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30 Mar 2016

Focus on Carole Bernard, professor in Finance

Carole Bernard is an expert in Financial Markets and member of the Finance Innovation and Governance team.

The research department wants to know more than her job and its specificity,  her expertise and her background before to come here. Another way to talk about research ...

You arrived in Grenoble Ecole de Management last year in 2015. What is your career path before that?

I graduated from Ecole Normale Supérieure de Cachan (France) in 2003 and obtained my Ph.D. in Finance from the Institute of Financial and Actuarial Sciences in Lyon (France) in 2005. I worked then at the University of Waterloo in Canada from 2006 to December 2014 as postdoctoral fellow, assistant professor and finally as associate professor with tenure.

You are expert in financial markets, can you explain what kind research themes/subjects this expertise includes ?

I have a wide range of research interests in finance, insurance and theoretical economics. Specifically, I have been working on the design and risk management of life insurance contracts. I have also developed expertise in financial markets with the pricing and risk management of financial derivatives and the study of optimal investment strategies.  Recently, I have also worked in the areas of behavioral finance and modelling optimal decision making for investors. I studied the optimal design of retail investment products and optimal portfolio selection.

In 2015 you received a Redington Award for your article : “Optimal Portfolios Under Worst Case Scenarios”. What is this prize ?

The Redington prize is a 10,000$ award sponsored by the Investment Section of the Society of actuary (U.S. professional association for actuaries). It recognizes the best paper written on an investment-related topic with the conditions that it has been published and that at least one of the co-author of the paper is an actuary. My paper “Optimal Portfolios Under Worst Case Scenarios” was published in Quantitative Finance (CNRS** journal). It has been jointly written with my former PhD student and actuary, Jit Seng Chen (FSA, Fellow of the Society of actuary) and Professor Steven Vanduffel (cosupervisor of the PhD student and professor at Vrije Universiteit Brussel). In this paper, we propose to design new investment strategies that are the cheapest portfolios to offer protection in the worst states of the economy. For example, we can derive the cheapest financial strategy fully invested in the market but that turns out to be negatively correlated with the market when the S&P500 goes down.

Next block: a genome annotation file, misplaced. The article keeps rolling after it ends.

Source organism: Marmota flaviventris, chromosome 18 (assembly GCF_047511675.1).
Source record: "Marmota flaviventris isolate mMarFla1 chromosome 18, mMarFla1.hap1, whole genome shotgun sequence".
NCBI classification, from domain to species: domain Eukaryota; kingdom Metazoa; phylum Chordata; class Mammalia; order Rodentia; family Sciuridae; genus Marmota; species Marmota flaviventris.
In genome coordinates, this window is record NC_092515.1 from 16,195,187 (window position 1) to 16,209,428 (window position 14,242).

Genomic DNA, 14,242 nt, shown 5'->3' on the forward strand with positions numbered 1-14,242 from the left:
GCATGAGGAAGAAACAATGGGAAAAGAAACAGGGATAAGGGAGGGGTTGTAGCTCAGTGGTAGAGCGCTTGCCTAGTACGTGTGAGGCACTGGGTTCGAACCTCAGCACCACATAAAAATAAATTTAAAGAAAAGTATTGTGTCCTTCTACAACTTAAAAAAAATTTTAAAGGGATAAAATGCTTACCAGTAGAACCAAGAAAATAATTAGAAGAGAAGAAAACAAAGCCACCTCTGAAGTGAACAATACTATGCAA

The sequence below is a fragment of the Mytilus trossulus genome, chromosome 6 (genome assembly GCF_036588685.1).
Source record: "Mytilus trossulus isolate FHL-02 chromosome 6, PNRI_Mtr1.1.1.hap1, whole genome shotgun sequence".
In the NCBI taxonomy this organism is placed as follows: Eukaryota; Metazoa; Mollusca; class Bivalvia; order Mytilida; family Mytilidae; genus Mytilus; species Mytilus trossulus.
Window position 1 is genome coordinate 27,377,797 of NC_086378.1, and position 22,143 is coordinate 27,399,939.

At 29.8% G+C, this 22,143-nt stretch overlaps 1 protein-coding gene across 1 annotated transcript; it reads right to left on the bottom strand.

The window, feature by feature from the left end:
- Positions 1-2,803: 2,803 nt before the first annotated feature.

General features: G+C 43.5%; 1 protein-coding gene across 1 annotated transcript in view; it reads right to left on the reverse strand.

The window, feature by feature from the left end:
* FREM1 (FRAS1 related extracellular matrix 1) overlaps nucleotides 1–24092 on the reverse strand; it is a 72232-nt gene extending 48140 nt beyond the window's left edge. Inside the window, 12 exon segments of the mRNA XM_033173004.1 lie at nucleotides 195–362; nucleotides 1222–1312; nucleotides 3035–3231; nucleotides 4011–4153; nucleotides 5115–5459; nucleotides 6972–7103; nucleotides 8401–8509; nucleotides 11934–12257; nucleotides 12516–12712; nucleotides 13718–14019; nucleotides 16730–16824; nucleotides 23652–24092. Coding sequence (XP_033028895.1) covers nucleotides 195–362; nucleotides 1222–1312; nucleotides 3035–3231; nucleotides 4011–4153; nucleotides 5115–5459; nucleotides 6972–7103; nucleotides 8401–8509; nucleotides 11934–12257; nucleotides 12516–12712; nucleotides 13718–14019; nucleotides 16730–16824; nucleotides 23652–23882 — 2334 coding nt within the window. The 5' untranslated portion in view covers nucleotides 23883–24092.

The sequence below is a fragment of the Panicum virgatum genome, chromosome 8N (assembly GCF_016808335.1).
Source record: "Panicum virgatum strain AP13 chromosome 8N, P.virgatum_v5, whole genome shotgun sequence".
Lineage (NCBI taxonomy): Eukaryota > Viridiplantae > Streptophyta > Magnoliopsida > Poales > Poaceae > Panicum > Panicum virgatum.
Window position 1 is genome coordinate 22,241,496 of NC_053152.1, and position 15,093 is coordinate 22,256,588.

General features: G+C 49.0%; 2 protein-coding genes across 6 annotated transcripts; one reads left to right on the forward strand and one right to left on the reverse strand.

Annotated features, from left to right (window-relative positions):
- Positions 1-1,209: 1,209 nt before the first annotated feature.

What excites you in your job ? In research ? In finance ?

My first motivation to work in finance was to apply mathematics to solve some real-world problems. I found that a lot contracts issued by the insurance and finance industries are complex and challenging for most people. One of my research goals is to detect the best opportunities and to help retail investors in their decision making.

There are many jobs in the finance and insurance industries but the job of professor in finance is a dream job. I find both the research and teaching associated with an academic position to be extremely fulfilling. Teaching can be really enjoyable when you meet curious students, who are eager to learn, who ask questions to better understand and not just to know whether the topic will be at the final exam! In fact I most enjoy teaching when I manage to convince my students that learning finance is a wonderful opportunity and not just a necessary step to pass an exam for their degree.

I find research to be very rewarding. I chose an academic career for the freedom to work on a topic I am passionate about. Research brings a lot of emotions, sometimes excitement when finding new ideas, and making an impact on society, sometimes disappointment when some of your ideas get too much criticized or rejected or when you do not find a satisfactory solution to your research question. Research is a hobby and you can never get bored when you start doing research. It is a continuous learning process. Research gets you to travel around the world to disseminate your findings in conferences and launch new collaborations during research visits in foreign universities. I like challenging students with research problems: the best students appreciate the opportunity to go beyond the confines of their textbook. Ultimately, the job of a professor is also to guide and supervise students. I also enjoy this part of my job and I am very proud of my students when they succeed to ultimately do research by themselves.

This might be a cliché, but Finance seems to be a men’s field. Do you agree? And how would you define your place as a woman in this domain ?

I disagree. Finance may be seen as a men’s field when you think about the stressful job of a trader. To me, the cliché is that finance requires difficult mathematics and that mathematics are for men only. Women may not have confidence in their mathematical skills but many opportunities in finance for women exist.

 

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Carole Bernard

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